Although David had killed men in war, he would not kill king Saul that wanted him dead (1 Samuel 26:24). In one incident, Saul was chasing after David to kill him. David entered the cave where Saul was sleeping in and David had the chance to kill Saul but he refused. When David’s men told him to revenge for himself, he answered saying, “The Lord forbid that I should do such a thing to my master, the Lord’s anointed, or lay my hand on him; for he is the anointed of the Lord” (1 Samuel 24:6). David only cut the corner of Saul’s robe to prove that he could have killed him (v. 5) but he didn’t.
David explained to his soldiers how God is in charge of the situation, “As surely as the Lord lives . . . the Lord himself will strike him, or his time will come and he will die, or he will go into battle and perish. But the Lord forbid that I should lay a hand on the Lord’s anointed” (1 Samuel 26:10–11). David refused to kill the king because he was once anointed by God. Samuel the prophet anointed Saul and set him apart to be king over Israel (1 Samuel 10:1). David would certainly not take matters into his own hands but rather wait on the Lord to bring judgement on the house of Saul.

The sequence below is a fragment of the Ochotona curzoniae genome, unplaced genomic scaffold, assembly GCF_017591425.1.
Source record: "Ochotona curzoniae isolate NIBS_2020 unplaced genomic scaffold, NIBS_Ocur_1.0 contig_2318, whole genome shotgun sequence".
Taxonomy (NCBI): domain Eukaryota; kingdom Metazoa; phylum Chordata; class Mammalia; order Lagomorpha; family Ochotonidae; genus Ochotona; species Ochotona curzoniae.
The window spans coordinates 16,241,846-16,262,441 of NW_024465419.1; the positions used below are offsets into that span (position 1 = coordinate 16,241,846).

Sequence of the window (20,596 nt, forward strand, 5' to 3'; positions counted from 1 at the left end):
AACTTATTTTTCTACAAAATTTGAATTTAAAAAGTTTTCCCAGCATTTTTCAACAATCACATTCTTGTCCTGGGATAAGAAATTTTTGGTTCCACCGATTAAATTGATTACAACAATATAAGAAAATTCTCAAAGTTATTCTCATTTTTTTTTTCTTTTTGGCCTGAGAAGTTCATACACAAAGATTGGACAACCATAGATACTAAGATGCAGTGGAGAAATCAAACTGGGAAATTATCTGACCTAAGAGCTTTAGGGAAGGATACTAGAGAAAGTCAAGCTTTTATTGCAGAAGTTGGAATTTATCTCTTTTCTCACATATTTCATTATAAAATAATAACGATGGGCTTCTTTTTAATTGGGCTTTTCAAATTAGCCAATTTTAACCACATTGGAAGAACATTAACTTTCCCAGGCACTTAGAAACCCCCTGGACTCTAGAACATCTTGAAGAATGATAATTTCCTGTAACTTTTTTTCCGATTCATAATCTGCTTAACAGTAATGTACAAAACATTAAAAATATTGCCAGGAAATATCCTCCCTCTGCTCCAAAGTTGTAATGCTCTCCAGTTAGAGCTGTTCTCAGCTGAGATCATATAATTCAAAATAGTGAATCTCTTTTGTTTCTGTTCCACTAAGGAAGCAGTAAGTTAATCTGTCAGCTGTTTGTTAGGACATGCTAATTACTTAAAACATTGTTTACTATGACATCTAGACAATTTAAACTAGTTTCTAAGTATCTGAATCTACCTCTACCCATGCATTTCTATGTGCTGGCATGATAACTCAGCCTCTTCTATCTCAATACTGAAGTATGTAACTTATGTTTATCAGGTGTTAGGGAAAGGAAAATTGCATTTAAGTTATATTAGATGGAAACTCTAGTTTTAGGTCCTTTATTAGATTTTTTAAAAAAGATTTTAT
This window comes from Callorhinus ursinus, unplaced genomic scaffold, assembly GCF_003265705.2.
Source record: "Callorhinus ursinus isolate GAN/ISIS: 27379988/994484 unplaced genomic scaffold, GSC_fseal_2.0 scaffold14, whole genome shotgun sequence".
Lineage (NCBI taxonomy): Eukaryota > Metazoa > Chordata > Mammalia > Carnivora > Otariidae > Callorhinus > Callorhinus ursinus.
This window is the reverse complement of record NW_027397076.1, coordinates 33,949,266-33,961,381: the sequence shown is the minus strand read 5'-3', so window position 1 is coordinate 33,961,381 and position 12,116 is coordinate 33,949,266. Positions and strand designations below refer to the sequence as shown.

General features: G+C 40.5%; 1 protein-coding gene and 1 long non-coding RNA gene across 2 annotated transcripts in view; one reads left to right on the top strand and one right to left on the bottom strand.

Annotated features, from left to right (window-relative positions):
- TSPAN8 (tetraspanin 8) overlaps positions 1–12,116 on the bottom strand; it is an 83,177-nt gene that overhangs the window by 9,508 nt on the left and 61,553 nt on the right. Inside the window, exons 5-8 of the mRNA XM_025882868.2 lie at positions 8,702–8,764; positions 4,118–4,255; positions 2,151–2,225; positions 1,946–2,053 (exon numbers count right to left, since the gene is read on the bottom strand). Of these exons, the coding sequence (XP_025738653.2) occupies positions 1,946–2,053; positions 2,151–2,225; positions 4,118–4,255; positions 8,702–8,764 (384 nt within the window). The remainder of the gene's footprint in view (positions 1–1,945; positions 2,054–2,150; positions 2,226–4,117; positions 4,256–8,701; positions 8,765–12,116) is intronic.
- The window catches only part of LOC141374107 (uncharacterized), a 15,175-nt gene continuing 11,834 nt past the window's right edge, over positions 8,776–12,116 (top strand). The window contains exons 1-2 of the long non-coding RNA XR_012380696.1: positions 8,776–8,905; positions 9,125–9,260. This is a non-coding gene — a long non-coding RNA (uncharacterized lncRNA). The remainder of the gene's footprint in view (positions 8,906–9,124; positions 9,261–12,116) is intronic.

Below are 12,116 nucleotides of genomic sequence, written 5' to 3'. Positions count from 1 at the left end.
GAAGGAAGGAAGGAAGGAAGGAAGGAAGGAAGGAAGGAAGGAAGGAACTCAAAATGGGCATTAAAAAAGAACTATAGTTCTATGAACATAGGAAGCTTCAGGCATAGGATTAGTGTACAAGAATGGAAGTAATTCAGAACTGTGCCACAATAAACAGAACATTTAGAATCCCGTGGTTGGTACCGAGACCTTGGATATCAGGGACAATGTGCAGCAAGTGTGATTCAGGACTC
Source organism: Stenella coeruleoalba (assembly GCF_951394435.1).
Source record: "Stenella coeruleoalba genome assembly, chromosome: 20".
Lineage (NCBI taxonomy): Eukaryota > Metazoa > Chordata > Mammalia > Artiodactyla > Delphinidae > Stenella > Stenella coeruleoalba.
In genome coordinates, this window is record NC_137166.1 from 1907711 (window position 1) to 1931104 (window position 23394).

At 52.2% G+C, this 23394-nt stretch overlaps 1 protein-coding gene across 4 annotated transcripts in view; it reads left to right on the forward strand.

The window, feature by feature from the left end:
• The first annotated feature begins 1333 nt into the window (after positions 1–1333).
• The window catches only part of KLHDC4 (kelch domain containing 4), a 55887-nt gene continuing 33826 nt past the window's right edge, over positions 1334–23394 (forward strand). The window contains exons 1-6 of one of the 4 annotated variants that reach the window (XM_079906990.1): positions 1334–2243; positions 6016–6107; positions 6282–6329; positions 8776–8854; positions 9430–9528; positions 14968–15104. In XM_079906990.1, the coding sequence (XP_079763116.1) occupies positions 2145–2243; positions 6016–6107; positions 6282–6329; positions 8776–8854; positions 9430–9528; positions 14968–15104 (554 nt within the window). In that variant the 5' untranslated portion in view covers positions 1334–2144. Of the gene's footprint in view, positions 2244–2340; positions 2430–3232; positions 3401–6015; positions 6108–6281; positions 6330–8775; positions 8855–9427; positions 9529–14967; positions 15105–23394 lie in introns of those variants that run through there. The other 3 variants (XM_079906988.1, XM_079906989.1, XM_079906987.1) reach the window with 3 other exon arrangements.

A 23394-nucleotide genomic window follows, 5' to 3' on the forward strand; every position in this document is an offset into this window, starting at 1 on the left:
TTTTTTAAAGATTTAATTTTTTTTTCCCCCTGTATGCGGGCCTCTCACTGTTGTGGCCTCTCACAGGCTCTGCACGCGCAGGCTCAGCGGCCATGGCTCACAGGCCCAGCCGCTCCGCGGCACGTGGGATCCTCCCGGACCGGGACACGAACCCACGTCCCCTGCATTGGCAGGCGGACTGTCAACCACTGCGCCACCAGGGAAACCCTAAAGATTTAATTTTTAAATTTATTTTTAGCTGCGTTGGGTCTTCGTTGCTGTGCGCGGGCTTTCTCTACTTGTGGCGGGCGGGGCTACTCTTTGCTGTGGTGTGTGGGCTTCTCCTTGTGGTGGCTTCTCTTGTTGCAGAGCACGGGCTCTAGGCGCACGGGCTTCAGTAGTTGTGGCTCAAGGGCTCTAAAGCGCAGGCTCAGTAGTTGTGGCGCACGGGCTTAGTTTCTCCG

Some would say that David also was anointed by God to be the future king for “Samuel took the horn of oil and anointed him in the presence of his brothers, and from that day on the Spirit of the Lord came powerfully upon David” (1 Samuel 16:13). That is true but although David was anointed to be a future king, he gladly laid all his plans at the Master’s feet, to await patiently the unfolding of the workings of God.
Even after Saul was killed in battle (1 Samuel 31:6; 2 Samuel 1:4), David grieved over Saul and Jonathan with deep and genuine sorrow. And “David lamented with this lamentation over Saul and over Jonathan his son” (2 Samuel 1:17). This revealed David’s utter sincerity and nobility of nature. In his heart, there was no thought of hate or pleasure at the death of his enemy.
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In His service,